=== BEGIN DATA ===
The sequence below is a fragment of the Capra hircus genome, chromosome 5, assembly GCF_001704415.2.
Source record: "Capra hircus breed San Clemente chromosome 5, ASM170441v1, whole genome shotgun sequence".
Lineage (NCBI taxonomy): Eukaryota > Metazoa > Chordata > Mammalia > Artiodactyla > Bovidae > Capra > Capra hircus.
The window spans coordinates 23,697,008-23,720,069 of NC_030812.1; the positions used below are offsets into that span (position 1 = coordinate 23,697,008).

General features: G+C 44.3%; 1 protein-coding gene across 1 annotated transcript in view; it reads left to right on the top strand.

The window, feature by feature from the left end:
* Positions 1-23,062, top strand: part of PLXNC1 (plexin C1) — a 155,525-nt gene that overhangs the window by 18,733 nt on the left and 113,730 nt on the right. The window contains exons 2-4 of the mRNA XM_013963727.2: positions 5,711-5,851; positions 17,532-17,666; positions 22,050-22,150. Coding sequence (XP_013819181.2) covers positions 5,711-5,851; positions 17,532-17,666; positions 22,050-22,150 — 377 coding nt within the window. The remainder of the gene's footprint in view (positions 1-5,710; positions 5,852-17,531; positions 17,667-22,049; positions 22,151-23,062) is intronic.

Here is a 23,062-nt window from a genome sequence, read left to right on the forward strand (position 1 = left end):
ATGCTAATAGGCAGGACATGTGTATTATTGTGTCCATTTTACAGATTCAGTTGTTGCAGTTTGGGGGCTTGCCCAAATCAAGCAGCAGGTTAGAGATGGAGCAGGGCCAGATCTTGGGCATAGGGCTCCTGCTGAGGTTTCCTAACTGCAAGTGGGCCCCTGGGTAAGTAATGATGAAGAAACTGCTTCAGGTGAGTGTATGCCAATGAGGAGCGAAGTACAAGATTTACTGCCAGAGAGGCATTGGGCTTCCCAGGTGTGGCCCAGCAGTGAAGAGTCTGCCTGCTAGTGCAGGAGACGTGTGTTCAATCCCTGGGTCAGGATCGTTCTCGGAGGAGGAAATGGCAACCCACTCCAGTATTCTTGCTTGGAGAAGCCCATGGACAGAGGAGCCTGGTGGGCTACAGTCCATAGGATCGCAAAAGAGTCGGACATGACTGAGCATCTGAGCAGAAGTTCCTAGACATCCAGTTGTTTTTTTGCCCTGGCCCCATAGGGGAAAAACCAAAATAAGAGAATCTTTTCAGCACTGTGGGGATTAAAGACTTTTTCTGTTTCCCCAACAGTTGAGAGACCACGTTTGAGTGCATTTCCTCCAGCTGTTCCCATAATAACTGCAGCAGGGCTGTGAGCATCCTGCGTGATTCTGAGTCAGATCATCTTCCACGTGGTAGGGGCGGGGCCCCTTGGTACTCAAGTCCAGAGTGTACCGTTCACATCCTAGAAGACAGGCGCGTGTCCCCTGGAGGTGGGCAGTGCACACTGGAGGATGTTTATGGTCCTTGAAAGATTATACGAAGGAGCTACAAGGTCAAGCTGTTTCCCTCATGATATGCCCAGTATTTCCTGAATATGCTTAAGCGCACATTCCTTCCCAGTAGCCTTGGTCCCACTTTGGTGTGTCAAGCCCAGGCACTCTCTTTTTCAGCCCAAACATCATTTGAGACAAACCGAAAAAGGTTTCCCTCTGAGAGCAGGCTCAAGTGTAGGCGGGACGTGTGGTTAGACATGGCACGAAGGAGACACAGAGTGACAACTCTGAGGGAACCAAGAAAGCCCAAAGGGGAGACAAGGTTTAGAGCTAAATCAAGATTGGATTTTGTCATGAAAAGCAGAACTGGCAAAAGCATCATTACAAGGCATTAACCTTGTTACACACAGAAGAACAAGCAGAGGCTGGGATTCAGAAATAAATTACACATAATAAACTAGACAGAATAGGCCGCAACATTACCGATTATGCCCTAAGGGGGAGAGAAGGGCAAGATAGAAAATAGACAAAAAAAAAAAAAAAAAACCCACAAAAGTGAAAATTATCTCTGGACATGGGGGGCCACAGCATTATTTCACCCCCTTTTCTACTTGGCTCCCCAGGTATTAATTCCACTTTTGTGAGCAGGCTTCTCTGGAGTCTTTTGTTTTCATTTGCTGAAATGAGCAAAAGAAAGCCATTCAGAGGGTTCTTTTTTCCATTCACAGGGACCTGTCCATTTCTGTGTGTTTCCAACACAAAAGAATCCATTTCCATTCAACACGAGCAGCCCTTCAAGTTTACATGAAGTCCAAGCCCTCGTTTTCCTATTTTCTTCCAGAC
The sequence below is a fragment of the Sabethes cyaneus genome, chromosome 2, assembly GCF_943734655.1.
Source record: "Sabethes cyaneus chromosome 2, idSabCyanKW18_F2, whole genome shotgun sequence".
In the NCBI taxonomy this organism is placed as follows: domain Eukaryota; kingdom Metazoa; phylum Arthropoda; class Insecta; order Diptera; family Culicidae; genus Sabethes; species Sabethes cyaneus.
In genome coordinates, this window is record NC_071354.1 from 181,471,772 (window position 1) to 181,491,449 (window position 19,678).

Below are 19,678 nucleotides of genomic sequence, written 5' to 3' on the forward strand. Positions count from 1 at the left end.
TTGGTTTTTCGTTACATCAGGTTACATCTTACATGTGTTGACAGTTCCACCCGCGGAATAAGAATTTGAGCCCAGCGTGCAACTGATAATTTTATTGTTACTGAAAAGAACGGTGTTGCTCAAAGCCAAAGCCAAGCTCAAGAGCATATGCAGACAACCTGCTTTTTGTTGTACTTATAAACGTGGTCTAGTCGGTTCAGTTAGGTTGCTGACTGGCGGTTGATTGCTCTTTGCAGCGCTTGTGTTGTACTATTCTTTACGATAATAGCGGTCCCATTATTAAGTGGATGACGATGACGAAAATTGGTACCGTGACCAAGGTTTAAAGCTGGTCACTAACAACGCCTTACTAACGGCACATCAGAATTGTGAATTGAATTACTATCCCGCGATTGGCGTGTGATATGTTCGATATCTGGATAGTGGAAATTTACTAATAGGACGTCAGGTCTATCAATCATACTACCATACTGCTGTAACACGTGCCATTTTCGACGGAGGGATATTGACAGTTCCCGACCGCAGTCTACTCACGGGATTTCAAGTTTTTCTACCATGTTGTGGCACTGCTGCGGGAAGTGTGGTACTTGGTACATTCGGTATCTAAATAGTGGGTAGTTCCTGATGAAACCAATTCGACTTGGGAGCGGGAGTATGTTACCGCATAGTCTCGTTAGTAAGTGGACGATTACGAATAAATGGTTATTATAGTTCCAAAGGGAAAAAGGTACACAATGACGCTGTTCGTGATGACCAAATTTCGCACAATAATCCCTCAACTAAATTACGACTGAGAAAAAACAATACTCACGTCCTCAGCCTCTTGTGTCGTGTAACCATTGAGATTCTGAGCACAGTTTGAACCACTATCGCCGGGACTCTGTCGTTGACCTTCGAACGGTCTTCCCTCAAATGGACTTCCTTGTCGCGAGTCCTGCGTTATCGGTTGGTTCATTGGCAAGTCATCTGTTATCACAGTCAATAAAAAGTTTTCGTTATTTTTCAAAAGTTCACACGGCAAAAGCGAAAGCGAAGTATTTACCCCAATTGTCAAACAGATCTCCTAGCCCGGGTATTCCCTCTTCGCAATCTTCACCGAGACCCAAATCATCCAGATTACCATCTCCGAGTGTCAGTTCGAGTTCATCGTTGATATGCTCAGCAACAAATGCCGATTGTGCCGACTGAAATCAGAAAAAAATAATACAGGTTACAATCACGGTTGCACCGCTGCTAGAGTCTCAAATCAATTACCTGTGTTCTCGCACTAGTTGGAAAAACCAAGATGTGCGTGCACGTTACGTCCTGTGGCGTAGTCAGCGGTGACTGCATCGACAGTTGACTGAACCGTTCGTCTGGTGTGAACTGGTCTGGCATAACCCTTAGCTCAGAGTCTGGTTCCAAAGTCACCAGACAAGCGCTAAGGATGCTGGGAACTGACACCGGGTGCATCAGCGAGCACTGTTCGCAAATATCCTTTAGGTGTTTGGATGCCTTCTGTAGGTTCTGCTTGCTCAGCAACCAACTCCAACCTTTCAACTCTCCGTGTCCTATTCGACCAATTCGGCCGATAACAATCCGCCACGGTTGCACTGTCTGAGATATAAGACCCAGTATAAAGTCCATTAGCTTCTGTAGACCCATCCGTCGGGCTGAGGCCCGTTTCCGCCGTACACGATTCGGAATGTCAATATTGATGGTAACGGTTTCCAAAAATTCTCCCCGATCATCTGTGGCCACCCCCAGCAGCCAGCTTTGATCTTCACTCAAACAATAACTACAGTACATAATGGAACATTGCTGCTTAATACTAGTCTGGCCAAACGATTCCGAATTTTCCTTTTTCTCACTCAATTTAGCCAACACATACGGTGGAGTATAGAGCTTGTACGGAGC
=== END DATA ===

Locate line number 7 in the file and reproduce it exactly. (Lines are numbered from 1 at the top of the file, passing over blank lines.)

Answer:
* Positions 1-23,062, top strand: part of PLXNC1 (plexin C1) — a 155,525-nt gene that overhangs the window by 18,733 nt on the left and 113,730 nt on the right. The window contains exons 2-4 of the mRNA XM_013963727.2: positions 5,711-5,851; positions 17,532-17,666; positions 22,050-22,150. Coding sequence (XP_013819181.2) covers positions 5,711-5,851; positions 17,532-17,666; positions 22,050-22,150 — 377 coding nt within the window. The remainder of the gene's footprint in view (positions 1-5,710; positions 5,852-17,531; positions 17,667-22,049; positions 22,151-23,062) is intronic.